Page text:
Capitalism and Charity
So that great feature of the market economy - comparative advantage and specialization of trade - is also a boon to the world of not-for-profit activities. Not everyone can donate blood or write huge checks for charities. Not everyone has enough hours in the day to spend serving up hot meals at the shelter.

So we all contribute in our own way, and so long as there is positive impact, we've done a good deed.

Or so it seems to me.


Guitar Exercise of the Week

This week's guitar exercise is by request: faithful Stationary Waves reader ZK asked me to put together a sweep picking exercise, which I have done.

We will call this the first of two sweep-picking exercises. The reason I'm splitting this up is because, in my opinion, the major difficulty with sweep-picking (i.e. playing arpeggios across sequential strings in a single up-stroke or down-stroke) is not the sweep itself, but rather the transition.

So, when I developed this exercise I decided to focus on passages that would emphasize the transitions, rather than the sweeps. Focusing on these transitions should give you better control over the plectrum. You won't simply and wildly be trying to sweep, resulting in a garbled mess. When you get this exercise down right, it should sound pretty good at both slow speeds and high speeds. Sometimes it can actually be more difficult to sweep slowly than quickly, because you have to have a lot of picking control to give each note the proper rhythmic duration. That tight, metronomic accuracy is what makes the difference between a killer sweep-picked arpeggio and a garbled mess.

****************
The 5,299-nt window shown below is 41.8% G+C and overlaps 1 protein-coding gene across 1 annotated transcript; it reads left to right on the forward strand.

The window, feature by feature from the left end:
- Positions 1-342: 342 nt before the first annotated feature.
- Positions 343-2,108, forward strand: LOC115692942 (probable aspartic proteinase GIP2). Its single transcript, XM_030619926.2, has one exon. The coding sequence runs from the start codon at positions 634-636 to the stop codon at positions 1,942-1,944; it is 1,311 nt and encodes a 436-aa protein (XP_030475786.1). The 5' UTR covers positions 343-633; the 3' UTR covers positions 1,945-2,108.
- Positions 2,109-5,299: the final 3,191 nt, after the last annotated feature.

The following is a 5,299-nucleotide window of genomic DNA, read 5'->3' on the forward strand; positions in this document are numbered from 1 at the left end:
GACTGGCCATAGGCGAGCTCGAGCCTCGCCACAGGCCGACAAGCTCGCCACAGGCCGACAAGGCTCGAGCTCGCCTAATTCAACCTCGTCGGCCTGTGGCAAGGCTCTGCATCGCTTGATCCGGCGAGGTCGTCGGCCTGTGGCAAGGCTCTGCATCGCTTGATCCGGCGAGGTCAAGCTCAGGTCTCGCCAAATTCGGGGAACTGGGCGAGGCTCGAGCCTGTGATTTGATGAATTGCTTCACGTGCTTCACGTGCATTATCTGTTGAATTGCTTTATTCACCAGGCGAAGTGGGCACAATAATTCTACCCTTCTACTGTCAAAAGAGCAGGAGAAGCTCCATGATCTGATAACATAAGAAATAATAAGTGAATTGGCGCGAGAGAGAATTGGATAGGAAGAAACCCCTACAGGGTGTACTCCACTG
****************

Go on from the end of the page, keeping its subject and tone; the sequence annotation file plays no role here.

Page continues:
Exercise #6: "Turning Heads"
The only real oddity in this exercise is that it begins with an upstroke. This may seem illogical to you at first, but when you start cycling through this exercise over and over, you will eventually understand why it's more comfortable to begin with an upstroke.

For those of you unfamiliar with the notation, the "v" in tablature indicates an upstroke. The squared-off "u" indicates a downstroke.

Here it is, without further ado: